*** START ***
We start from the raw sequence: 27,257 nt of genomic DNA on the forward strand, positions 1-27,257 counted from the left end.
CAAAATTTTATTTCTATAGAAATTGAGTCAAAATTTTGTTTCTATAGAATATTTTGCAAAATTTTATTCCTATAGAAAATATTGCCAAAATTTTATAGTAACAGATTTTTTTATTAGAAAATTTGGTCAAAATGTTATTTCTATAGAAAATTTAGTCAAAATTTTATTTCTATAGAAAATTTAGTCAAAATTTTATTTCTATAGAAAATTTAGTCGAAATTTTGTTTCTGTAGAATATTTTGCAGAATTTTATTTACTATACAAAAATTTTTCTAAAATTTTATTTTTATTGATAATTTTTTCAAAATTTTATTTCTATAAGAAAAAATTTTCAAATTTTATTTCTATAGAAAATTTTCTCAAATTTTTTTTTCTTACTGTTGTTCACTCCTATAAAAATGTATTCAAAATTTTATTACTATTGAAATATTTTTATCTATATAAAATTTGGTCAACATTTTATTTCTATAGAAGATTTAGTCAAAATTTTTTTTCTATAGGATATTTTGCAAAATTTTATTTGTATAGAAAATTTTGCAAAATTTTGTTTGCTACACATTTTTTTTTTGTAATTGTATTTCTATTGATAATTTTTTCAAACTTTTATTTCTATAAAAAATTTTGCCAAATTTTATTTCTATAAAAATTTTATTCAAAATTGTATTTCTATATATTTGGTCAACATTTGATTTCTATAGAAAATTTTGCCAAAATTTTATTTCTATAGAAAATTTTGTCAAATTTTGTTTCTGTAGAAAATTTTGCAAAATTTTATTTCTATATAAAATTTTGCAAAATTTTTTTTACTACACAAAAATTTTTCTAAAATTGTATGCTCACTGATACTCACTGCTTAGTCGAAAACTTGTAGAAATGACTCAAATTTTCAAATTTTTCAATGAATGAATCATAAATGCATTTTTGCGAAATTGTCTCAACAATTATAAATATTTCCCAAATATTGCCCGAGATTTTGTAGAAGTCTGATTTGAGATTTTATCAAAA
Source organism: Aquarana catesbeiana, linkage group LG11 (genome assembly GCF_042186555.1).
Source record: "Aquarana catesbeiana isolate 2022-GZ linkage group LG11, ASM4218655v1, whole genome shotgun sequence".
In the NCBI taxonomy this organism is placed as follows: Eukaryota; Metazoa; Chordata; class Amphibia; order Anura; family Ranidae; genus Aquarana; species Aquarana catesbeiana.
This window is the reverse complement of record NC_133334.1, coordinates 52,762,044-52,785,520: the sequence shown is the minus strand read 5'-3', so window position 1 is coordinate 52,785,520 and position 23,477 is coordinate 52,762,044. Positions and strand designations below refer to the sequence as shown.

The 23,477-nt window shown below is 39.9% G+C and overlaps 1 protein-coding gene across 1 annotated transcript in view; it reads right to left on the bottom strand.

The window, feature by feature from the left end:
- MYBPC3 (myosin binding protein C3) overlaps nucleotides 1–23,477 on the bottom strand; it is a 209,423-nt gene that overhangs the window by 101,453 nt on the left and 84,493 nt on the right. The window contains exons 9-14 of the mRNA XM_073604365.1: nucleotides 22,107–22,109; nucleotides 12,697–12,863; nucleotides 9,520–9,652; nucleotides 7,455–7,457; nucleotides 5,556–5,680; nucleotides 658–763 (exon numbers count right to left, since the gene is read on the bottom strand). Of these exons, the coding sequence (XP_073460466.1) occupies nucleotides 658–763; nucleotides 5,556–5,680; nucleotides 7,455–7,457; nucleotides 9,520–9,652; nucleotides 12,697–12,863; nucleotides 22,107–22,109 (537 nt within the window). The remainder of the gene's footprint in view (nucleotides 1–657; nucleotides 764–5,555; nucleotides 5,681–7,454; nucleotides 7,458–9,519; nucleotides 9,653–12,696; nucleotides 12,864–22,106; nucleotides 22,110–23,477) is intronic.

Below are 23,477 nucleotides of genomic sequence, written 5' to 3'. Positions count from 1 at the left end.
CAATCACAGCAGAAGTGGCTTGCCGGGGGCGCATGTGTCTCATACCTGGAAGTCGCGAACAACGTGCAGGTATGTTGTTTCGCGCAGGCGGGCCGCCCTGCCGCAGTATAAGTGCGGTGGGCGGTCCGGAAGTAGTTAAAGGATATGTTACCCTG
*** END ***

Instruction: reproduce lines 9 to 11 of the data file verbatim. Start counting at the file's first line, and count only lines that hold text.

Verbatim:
- MYBPC3 (myosin binding protein C3) overlaps nucleotides 1–23,477 on the bottom strand; it is a 209,423-nt gene that overhangs the window by 101,453 nt on the left and 84,493 nt on the right. The window contains exons 9-14 of the mRNA XM_073604365.1: nucleotides 22,107–22,109; nucleotides 12,697–12,863; nucleotides 9,520–9,652; nucleotides 7,455–7,457; nucleotides 5,556–5,680; nucleotides 658–763 (exon numbers count right to left, since the gene is read on the bottom strand). Of these exons, the coding sequence (XP_073460466.1) occupies nucleotides 658–763; nucleotides 5,556–5,680; nucleotides 7,455–7,457; nucleotides 9,520–9,652; nucleotides 12,697–12,863; nucleotides 22,107–22,109 (537 nt within the window). The remainder of the gene's footprint in view (nucleotides 1–657; nucleotides 764–5,555; nucleotides 5,681–7,454; nucleotides 7,458–9,519; nucleotides 9,653–12,696; nucleotides 12,864–22,106; nucleotides 22,110–23,477) is intronic.

Below are 23,477 nucleotides of genomic sequence, written 5' to 3'. Positions count from 1 at the left end.
CAATCACAGCAGAAGTGGCTTGCCGGGGGCGCATGTGTCTCATACCTGGAAGTCGCGAACAACGTGCAGGTATGTTGTTTCGCGCAGGCGGGCCGCCCTGCCGCAGTATAAGTGCGGTGGGCGGTCCGGAAGTAGTTAAAGGATATGTTACCCTG